Many people decide not to do anything about a feral colony because the “bees seem calm.” Just because a colony is calm now does not mean that it will always be. A bee colony becomes more defensive once its nest is established because the bees have something to protect. People living in areas with African bees should take extreme caution if they see a swarm or colony. The Florida Department of Agriculture and Consumer Services is not searching for feral colonies in an effort to destroy them all. However, they are recommending that honey bees found nesting in areas near people and domestic animals be removed by registered beekeepers who follow Florida’s beekeeping BMPs or eradicated by licensed, insured, and trained pest control operators.
You can start by bee proofing your home and yard:
Remove potential nesting sites
Inspect exterior walls and eaves
Seal openings greater than 1/8-inch
Install screens (1/8-inch hardware cloth) over vents, rain spouts, water meter/utility boxes, tree cavities, etc.
During peak swarming season (spring through fall) inspect once or twice a week for any bee activity.
Educate your family to follow general precautions and have a bee safety plan:
Listen for buzzing and look for bees entering or leaving an area, indicating a nest or swarm
Carefully enter areas where bees might be nesting (garages, sheds, grills, old cars, etc.)
Examine areas before using noisy power equipment (lawn mowers, blowers, chain saws, etc.)
Examine areas before tying or penning pets and livestock
Never disturb a swarm or colony of bees
• If you know you are allergic to bee stings, obtain a prescription from your doctor for an Epi-pen and carry it with you at all times.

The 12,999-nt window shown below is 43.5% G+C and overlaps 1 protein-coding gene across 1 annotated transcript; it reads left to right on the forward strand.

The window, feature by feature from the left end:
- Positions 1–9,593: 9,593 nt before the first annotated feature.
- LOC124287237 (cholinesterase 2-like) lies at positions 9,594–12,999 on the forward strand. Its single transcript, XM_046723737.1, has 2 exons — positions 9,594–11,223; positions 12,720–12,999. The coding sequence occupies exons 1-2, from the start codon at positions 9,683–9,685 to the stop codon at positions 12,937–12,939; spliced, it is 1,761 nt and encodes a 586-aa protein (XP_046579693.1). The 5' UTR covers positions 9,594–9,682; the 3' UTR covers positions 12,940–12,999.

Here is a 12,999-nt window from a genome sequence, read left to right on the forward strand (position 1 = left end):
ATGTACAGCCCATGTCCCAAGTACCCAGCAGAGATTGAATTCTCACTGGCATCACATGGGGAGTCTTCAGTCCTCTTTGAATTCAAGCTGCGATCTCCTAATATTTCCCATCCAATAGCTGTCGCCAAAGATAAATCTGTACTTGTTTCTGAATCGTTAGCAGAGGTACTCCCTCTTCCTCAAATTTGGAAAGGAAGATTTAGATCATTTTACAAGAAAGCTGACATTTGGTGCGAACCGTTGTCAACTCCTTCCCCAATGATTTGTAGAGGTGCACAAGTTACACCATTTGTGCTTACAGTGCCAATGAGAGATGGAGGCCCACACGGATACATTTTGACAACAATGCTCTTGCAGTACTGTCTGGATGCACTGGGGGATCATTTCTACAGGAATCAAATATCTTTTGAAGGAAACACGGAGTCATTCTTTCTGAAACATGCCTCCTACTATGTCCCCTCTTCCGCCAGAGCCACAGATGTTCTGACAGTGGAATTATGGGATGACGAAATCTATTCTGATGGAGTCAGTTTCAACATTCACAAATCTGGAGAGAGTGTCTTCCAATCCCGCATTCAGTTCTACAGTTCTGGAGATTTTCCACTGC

• If you know you are allergic to bee stings, inform others when engaging in outdoor activities.
Stay away from any honey bee colony you find nesting. Contact a trained and registered beekeeper or PCO to have the colony removed or eradicated.
If a swarm or colony is disturbed:
Get away from bees as quickly as possible—run!
Run in a straight line to shelter—don’t attempt to dodge bees with evasive zig-zagging.
Protect your face and airways as you run away.
Take shelter in an enclosed area (shed, house, vehicle, etc.).
Do not jump into water or hide in bushes.
Do not swat at the bees; rapid movements will agitate them further.
Call 911 if someone is being attacked.
Perform care for the sting sites of the victim (see below).
Refer to a trained and registered beekeeper or PCO for removal or eradication.
Remove stingers from skin as soon as possible. Stingers will continue to inject venom until they are removed or exhausted. Stingers can be plucked out or scraped out with a fingernail, the dull edge of a knife blade, or the edge of a credit card—the important thing is to remove as many as possible as quickly as possible.
Wash sting sites with soap and water to prevent infection and apply ice to relieve pain and swelling.
Call 911 and/or seek emergency medical attention immediately if an allergic reaction occurs such as difficulty in breathing or hives over large areas of the body. Remember that swelling around the stung area is normal and not an indication of systemic allergy.
Seek medical attention if you are stung numerous times: after 5–10 stings/pound of body weight, there is risk of toxic envenomation (bee venom overdose).
An over-the-counter antihistamine (oral or topical) can be administered to reduce the inflammation and discomfort caused by the stings.
http://www.AFBEE.com University of Florida's African Bee Extension and Education Program
http://www.freshfromflorida.com Florida Department of Agriculture and Consumer Services, Division of Plant Industry Apiary Section
http://www.ars.usda.gov/IS/pr/2007/070209.htm United States Department of Agriculture's African bee research and maps